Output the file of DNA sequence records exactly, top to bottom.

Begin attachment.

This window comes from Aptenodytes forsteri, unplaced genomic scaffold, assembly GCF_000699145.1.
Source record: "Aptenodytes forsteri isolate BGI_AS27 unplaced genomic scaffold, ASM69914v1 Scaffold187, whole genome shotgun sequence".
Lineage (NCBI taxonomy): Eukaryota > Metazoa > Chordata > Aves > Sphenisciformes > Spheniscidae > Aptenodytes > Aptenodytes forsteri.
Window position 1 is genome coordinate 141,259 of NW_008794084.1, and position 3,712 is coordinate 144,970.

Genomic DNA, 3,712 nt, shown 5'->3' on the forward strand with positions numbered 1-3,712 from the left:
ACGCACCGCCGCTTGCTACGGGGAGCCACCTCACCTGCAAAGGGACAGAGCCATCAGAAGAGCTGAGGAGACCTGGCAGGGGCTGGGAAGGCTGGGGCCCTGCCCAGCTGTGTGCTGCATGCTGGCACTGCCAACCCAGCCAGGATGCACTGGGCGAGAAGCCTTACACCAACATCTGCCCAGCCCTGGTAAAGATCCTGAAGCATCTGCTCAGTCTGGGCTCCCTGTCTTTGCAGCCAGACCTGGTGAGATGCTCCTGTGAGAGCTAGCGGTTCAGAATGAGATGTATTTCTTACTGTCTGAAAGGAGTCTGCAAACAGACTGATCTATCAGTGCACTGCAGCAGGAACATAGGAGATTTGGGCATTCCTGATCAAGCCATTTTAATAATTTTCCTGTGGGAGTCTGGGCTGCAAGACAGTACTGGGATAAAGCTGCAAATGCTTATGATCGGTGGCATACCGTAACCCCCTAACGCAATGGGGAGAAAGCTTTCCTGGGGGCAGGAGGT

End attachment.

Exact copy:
This window comes from Aptenodytes forsteri, unplaced genomic scaffold, assembly GCF_000699145.1.
Source record: "Aptenodytes forsteri isolate BGI_AS27 unplaced genomic scaffold, ASM69914v1 Scaffold187, whole genome shotgun sequence".
Lineage (NCBI taxonomy): Eukaryota > Metazoa > Chordata > Aves > Sphenisciformes > Spheniscidae > Aptenodytes > Aptenodytes forsteri.
Window position 1 is genome coordinate 141,259 of NW_008794084.1, and position 3,712 is coordinate 144,970.

Genomic DNA, 3,712 nt, shown 5'->3' on the forward strand with positions numbered 1-3,712 from the left:
ACGCACCGCCGCTTGCTACGGGGAGCCACCTCACCTGCAAAGGGACAGAGCCATCAGAAGAGCTGAGGAGACCTGGCAGGGGCTGGGAAGGCTGGGGCCCTGCCCAGCTGTGTGCTGCATGCTGGCACTGCCAACCCAGCCAGGATGCACTGGGCGAGAAGCCTTACACCAACATCTGCCCAGCCCTGGTAAAGATCCTGAAGCATCTGCTCAGTCTGGGCTCCCTGTCTTTGCAGCCAGACCTGGTGAGATGCTCCTGTGAGAGCTAGCGGTTCAGAATGAGATGTATTTCTTACTGTCTGAAAGGAGTCTGCAAACAGACTGATCTATCAGTGCACTGCAGCAGGAACATAGGAGATTTGGGCATTCCTGATCAAGCCATTTTAATAATTTTCCTGTGGGAGTCTGGGCTGCAAGACAGTACTGGGATAAAGCTGCAAATGCTTATGATCGGTGGCATACCGTAACCCCCTAACGCAATGGGGAGAAAGCTTTCCTGGGGGCAGGAGGT